Behind the interior design of a glamorous South Beach Residences retreat
Singapore-based interior designer Elliot James Barratt gives Boulevard the inside story on a sophisticated sanctuary in South Beach Residences, complete with whiskey library and covetable walk-in wardrobe for two serious collectors.
Interiors lovers with a discerning eye and an affinity for art are no stranger to Elliot’s work. Here, the award-winning founder of Elliot James Interiors, which is renowned for bespoke furniture and lighting, talks us through one of his latest accomplishments: a haven for a couple in South Beach Residences that’s rich in style and escapism.
Video and photography by Boulevard
Boulevard: We’ve seen from your previous projects that you go the extra mile to bring the homeowners’ passions to life in their surroundings. Can you share the inside story on this home?
Elliot James Barratt: Going the extra mile often means removing any ego from a project. The finished article must represent the client and their passions and personality traits throughout and not our own style preferences. That is why you’ll see throughout our broad range of projects, no two ever look the same. We obviously help steer between tasteful and beautiful, but we ultimately take our clients’ dreams and make them a reality that work harmoniously throughout the interiors.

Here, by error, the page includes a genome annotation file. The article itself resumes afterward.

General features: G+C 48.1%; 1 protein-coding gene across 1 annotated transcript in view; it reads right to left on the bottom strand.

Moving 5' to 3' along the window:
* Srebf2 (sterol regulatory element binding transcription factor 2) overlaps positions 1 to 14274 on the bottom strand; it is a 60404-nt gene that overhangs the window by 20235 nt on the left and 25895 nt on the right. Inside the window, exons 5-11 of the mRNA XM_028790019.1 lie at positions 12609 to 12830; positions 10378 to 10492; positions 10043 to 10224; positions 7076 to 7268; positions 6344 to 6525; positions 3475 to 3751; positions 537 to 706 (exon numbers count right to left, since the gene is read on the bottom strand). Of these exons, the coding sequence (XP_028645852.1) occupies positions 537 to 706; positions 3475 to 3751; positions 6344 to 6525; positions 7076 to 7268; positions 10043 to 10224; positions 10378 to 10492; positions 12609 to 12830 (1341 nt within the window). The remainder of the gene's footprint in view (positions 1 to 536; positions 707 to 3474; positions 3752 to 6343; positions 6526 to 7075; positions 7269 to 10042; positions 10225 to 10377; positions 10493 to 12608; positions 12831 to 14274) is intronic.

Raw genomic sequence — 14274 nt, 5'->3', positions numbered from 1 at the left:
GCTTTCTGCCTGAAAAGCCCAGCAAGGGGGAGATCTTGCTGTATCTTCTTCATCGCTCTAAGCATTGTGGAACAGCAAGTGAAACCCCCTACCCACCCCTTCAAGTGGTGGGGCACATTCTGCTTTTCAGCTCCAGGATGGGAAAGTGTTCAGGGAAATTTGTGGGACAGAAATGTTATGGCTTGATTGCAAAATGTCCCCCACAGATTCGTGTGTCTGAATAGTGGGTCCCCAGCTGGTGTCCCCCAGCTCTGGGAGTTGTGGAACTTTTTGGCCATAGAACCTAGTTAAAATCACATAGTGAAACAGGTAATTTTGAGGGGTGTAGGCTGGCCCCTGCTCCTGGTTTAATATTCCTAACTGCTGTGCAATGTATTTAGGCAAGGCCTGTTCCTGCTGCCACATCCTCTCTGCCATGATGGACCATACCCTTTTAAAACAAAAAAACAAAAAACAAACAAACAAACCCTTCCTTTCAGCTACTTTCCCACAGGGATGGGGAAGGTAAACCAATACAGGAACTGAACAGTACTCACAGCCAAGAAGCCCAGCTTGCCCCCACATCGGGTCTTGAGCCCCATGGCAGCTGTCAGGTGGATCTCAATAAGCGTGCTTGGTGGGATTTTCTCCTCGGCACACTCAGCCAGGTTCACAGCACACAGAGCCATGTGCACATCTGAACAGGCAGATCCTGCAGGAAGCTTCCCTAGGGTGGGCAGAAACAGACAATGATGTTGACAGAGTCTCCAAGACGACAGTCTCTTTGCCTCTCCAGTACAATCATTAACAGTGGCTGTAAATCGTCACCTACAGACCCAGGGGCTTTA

For this project, the clients are a very glamorous couple who appreciate the fine details, fabrics and finishes. It was our job to create a calm, warm environment that could show a level of finish and inject areas of fun, glamour and sophistication; a space that can be formal but at the same time incredibly inviting and welcoming.
The whiskey library is such a personalised touch. What was the brief and how did you take it beyond imagination?
Upon appointment, we always spend a great deal of time with our clients, understand their needs and wants and what they like to do in their spare time. Do they collect art, wine, watches, whiskey? On this occasion the client expressed his love for whiskey so we immediately wanted to create a personal space for him and his collection that would also work with the rest of the entertainment space.
The brief was to maximise the space throughout, use every possible square foot and there was a window ledge with a huge window that looked on to a solid wall; as soon as I entered the apartment I knew we had to make better use of this space.